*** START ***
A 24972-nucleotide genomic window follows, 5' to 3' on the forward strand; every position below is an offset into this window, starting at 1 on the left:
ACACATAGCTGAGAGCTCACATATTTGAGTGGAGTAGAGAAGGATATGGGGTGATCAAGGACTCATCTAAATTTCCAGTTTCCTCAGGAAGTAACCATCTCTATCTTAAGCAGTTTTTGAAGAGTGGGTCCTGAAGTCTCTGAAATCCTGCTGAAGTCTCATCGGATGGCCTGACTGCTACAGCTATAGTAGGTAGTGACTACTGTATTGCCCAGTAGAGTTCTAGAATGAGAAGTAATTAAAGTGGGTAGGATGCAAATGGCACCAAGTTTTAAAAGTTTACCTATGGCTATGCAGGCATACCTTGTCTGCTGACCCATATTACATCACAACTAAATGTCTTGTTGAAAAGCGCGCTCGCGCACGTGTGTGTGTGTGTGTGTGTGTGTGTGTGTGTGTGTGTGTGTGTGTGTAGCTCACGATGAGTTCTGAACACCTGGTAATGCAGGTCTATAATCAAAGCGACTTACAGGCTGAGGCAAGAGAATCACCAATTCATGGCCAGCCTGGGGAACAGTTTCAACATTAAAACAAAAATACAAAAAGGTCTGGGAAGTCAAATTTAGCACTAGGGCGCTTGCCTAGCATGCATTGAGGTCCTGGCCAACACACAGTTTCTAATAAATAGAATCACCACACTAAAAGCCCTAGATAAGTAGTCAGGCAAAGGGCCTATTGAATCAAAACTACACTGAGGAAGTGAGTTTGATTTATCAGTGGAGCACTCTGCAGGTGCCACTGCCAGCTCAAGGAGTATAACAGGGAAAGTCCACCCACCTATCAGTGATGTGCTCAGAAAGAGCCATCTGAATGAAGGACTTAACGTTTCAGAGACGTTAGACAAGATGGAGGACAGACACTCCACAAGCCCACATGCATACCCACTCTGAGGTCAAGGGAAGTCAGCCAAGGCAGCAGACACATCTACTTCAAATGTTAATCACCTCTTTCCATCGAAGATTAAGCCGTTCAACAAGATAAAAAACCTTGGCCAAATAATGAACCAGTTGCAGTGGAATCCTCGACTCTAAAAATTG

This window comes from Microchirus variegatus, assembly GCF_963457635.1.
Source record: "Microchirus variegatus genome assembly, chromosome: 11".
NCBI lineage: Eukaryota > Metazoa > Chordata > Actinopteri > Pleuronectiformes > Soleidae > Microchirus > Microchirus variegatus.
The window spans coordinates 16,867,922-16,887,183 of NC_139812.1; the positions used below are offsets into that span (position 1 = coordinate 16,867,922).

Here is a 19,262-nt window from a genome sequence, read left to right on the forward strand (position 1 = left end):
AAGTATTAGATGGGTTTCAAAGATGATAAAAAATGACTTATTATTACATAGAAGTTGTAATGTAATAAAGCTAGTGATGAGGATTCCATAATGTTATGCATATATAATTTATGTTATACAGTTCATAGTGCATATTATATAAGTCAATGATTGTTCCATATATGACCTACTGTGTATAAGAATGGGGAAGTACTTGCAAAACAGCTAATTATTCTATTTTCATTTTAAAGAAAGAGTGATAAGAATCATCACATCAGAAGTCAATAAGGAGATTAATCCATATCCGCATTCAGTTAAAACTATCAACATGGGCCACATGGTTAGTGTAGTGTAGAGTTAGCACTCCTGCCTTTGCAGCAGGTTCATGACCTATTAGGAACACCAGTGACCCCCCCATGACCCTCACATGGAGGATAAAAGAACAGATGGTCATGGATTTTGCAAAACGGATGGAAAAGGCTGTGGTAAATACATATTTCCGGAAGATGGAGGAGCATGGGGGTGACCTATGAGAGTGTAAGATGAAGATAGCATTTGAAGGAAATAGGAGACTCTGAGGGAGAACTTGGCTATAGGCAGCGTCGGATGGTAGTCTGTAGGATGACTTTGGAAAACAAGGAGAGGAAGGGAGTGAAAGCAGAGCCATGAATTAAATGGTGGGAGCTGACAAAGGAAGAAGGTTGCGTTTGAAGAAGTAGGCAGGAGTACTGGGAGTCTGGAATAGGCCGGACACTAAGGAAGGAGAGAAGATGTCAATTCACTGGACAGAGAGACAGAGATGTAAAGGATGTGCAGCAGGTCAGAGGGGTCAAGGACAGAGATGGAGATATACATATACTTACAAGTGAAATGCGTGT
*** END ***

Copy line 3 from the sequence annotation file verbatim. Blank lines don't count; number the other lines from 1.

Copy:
This window comes from Microchirus variegatus, assembly GCF_963457635.1.